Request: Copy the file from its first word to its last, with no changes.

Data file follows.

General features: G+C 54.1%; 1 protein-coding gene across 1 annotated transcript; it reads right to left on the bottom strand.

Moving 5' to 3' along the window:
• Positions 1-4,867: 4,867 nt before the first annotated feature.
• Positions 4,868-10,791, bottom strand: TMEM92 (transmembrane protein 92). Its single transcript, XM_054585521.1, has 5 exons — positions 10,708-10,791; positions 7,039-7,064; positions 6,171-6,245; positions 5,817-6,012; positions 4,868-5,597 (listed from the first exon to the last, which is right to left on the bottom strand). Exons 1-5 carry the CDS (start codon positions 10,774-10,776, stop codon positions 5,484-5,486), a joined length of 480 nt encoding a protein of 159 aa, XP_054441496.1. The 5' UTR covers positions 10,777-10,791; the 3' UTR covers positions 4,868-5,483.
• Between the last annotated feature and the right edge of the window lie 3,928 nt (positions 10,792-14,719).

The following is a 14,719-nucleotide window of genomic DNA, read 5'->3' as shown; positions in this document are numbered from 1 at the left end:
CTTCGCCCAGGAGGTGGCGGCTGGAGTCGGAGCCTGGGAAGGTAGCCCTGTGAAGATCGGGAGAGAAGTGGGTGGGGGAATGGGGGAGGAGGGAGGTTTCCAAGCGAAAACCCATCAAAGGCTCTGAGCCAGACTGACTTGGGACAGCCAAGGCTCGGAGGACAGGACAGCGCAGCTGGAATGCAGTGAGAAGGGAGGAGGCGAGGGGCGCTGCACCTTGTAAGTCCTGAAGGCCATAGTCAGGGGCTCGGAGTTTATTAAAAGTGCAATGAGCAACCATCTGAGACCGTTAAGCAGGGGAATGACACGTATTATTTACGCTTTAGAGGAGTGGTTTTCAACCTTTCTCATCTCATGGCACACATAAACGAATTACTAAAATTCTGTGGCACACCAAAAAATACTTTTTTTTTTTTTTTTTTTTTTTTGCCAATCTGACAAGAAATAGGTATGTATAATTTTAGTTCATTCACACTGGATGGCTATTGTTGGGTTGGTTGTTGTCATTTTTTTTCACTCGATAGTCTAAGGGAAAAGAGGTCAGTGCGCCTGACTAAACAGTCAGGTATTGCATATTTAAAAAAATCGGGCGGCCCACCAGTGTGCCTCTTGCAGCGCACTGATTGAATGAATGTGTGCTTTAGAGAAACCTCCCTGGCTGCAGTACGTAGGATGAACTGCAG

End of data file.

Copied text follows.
General features: G+C 54.1%; 1 protein-coding gene across 1 annotated transcript; it reads right to left on the bottom strand.

Moving 5' to 3' along the window:
• Positions 1-4,867: 4,867 nt before the first annotated feature.
• Positions 4,868-10,791, bottom strand: TMEM92 (transmembrane protein 92). Its single transcript, XM_054585521.1, has 5 exons — positions 10,708-10,791; positions 7,039-7,064; positions 6,171-6,245; positions 5,817-6,012; positions 4,868-5,597 (listed from the first exon to the last, which is right to left on the bottom strand). Exons 1-5 carry the CDS (start codon positions 10,774-10,776, stop codon positions 5,484-5,486), a joined length of 480 nt encoding a protein of 159 aa, XP_054441496.1. The 5' UTR covers positions 10,777-10,791; the 3' UTR covers positions 4,868-5,483.
• Between the last annotated feature and the right edge of the window lie 3,928 nt (positions 10,792-14,719).

The following is a 14,719-nucleotide window of genomic DNA, read 5'->3' as shown; positions in this document are numbered from 1 at the left end:
CTTCGCCCAGGAGGTGGCGGCTGGAGTCGGAGCCTGGGAAGGTAGCCCTGTGAAGATCGGGAGAGAAGTGGGTGGGGGAATGGGGGAGGAGGGAGGTTTCCAAGCGAAAACCCATCAAAGGCTCTGAGCCAGACTGACTTGGGACAGCCAAGGCTCGGAGGACAGGACAGCGCAGCTGGAATGCAGTGAGAAGGGAGGAGGCGAGGGGCGCTGCACCTTGTAAGTCCTGAAGGCCATAGTCAGGGGCTCGGAGTTTATTAAAAGTGCAATGAGCAACCATCTGAGACCGTTAAGCAGGGGAATGACACGTATTATTTACGCTTTAGAGGAGTGGTTTTCAACCTTTCTCATCTCATGGCACACATAAACGAATTACTAAAATTCTGTGGCACACCAAAAAATACTTTTTTTTTTTTTTTTTTTTTTTTGCCAATCTGACAAGAAATAGGTATGTATAATTTTAGTTCATTCACACTGGATGGCTATTGTTGGGTTGGTTGTTGTCATTTTTTTTCACTCGATAGTCTAAGGGAAAAGAGGTCAGTGCGCCTGACTAAACAGTCAGGTATTGCATATTTAAAAAAATCGGGCGGCCCACCAGTGTGCCTCTTGCAGCGCACTGATTGAATGAATGTGTGCTTTAGAGAAACCTCCCTGGCTGCAGTACGTAGGATGAACTGCAG